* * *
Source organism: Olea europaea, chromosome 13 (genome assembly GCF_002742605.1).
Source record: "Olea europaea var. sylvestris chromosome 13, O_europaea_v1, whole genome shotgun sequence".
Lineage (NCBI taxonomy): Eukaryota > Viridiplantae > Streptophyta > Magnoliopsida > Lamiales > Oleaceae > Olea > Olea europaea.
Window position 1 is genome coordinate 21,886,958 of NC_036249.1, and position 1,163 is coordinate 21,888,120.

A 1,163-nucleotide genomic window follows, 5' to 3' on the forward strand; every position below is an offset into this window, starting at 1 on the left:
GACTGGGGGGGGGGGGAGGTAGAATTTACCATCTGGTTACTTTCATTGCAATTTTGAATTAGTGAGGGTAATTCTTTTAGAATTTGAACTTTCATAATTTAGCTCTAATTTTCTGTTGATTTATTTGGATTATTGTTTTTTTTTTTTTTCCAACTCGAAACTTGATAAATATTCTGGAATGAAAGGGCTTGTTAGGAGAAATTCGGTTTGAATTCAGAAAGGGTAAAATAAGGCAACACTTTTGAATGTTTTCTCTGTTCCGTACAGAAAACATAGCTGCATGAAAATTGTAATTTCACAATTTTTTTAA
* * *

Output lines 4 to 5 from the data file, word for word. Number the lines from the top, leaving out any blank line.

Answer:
Window position 1 is genome coordinate 21,886,958 of NC_036249.1, and position 1,163 is coordinate 21,888,120.

A 1,163-nucleotide genomic window follows, 5' to 3' on the forward strand; every position below is an offset into this window, starting at 1 on the left: